Wednesday, May 20, 2009

Now Back to Regularly Scheduled Programming

Just how high can a dead cat bounce? That is the question most investment managers are asking. The historical strong bounce since the March 6th market low has so many attributes that make caution the theme of the hour.

On a per-share basis, first-quarter earnings on the index came in a tad over $10. With forecasters looking for $40 or a bit higher for the full year, which means the S&P 500 is selling for over 20 times 2009 earnings. That is by no means a bargain or near historical market lows in recessions. The market which was at a reasonable value in early March is no longer so.

Despite the appearance of improving credit conditions, lending is still not flowing. Consumer credit is shrinking rapidly. Commercial Real Estate continues to collapse. Today Saks attempted to raise capital to pay down existing debt. Morgan Stanley floated a bond proposal of approximately $190 Million secured by owned real estate. The market's response was to require 15%. That is hardly a ringing endorsement for loosening credit.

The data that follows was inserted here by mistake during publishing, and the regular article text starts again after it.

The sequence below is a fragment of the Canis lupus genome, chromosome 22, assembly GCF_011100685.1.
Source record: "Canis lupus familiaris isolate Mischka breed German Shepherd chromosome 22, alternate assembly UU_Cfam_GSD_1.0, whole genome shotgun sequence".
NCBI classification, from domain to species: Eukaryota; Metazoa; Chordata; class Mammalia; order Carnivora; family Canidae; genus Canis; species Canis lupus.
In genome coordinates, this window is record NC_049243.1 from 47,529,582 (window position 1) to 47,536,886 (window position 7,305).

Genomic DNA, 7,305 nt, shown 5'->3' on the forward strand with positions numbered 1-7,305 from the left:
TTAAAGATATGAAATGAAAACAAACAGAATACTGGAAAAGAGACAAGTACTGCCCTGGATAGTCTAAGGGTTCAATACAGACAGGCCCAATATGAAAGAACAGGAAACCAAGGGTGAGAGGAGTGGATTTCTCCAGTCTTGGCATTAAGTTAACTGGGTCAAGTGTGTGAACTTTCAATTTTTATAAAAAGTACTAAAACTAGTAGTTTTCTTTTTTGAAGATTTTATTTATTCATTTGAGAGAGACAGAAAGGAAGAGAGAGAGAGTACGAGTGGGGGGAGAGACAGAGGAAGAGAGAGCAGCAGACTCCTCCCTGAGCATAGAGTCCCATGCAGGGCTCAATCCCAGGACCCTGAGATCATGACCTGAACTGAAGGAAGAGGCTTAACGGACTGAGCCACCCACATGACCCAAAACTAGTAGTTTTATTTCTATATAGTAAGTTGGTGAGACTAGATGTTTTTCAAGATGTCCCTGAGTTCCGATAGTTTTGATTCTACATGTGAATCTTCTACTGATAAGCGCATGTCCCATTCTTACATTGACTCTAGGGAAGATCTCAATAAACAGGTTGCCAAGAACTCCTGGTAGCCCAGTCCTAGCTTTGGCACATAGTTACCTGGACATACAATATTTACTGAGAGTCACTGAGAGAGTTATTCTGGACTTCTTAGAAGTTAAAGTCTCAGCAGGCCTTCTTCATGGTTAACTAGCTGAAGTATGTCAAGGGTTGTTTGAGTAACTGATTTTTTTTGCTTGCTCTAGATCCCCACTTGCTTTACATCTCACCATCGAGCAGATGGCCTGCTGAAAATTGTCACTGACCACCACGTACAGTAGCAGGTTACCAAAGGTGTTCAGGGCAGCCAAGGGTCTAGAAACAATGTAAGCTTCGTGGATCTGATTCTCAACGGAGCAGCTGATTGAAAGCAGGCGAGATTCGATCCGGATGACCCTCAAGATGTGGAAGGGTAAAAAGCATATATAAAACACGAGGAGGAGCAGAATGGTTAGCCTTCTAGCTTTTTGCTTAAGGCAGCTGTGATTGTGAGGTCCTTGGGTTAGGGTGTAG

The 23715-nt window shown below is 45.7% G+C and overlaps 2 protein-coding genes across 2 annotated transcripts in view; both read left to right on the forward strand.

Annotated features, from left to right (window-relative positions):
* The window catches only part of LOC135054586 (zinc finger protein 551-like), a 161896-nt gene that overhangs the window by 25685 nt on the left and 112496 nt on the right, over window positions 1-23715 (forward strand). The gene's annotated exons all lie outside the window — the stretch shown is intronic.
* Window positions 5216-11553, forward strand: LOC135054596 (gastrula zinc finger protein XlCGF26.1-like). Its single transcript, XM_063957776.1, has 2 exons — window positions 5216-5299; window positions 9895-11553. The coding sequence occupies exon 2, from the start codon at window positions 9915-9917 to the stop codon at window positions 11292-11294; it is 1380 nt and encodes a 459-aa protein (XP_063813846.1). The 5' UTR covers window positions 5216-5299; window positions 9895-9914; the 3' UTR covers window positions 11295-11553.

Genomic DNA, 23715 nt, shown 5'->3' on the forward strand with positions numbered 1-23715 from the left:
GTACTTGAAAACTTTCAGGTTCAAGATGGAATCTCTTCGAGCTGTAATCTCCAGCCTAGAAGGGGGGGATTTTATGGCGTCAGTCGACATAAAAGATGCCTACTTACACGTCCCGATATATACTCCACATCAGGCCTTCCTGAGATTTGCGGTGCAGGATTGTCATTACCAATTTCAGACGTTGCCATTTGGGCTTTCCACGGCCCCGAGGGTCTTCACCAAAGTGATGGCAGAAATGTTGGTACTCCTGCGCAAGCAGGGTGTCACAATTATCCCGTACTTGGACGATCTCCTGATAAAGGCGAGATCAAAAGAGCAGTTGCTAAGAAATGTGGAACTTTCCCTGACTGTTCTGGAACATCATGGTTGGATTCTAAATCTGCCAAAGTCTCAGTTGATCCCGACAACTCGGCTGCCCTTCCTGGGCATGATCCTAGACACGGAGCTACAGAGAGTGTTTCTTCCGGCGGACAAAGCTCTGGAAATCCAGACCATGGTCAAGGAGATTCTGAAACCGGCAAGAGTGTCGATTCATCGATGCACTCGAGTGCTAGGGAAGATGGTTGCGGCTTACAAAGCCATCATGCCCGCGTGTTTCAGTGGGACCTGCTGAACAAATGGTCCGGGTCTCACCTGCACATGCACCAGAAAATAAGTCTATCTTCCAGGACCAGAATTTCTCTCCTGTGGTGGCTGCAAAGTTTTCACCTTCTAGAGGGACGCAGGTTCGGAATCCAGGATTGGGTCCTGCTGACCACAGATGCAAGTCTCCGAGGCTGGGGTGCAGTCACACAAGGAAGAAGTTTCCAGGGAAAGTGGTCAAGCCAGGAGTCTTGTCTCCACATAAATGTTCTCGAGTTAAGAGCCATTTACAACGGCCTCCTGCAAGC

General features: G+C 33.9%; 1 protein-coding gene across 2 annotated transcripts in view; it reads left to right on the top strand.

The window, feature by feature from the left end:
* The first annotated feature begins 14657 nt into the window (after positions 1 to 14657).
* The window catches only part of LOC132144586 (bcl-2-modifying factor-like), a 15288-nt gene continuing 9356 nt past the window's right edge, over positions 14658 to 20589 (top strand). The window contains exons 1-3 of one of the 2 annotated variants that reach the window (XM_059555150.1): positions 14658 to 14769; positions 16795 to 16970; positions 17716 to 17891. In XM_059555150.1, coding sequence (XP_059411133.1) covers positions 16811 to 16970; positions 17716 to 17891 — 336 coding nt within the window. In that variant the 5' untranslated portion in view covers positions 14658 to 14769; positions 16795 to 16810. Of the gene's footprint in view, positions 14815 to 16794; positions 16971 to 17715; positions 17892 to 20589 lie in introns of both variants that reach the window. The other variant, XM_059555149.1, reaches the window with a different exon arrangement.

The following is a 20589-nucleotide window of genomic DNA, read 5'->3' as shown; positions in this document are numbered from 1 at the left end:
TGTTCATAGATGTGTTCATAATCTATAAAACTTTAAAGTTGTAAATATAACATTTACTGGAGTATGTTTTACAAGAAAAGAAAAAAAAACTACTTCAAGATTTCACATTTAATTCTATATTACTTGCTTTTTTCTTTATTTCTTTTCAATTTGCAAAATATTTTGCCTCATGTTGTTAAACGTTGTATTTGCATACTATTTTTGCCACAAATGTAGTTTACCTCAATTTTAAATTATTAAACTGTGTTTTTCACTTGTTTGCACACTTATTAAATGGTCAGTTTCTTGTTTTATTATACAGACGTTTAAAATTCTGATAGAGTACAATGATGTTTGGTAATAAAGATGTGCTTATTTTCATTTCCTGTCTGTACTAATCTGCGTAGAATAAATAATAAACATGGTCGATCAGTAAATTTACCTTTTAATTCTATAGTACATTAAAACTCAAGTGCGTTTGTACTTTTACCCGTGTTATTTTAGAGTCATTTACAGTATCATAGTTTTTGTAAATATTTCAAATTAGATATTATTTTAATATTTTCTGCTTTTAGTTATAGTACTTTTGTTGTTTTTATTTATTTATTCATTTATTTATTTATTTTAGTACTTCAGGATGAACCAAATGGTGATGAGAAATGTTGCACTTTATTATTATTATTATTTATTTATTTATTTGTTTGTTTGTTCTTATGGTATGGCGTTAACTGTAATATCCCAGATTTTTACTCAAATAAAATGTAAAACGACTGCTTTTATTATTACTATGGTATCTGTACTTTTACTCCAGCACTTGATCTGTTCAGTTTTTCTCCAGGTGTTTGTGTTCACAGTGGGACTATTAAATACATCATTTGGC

Historically, new bull markets do not begin with the leadership of the sectors which led the bear market down. This rally has been largely the result of a bounce of the trash equity that collapsed, particularly banks and financial firms. It would be unusual that a new bull market would find leadership from the likes of Bank of America and Citigroup such as we have thus far seen.

The rebound of the market has had extraordinary and unusual aspects brought about by the enormous influx of government liquidity and curious market manipulation through futures markets. It has the look of a heavy thumb on the scale. While I expected liquidity would lead the market to regain its footing, I certainly underestimated its extent and effect.

As market bottoms go this one is still quite young, particularly considering the uniquely bad condition of the economy. The dotcom market collapse took more than one year to settle down. We appear to be in about the ninth month of a must more serious credit collapse. I think it reasonable to expect this will take at least as long to stabilize. The press and governmental positive spin has been remarkable and I doubt sustainable without pause.

John Barnyak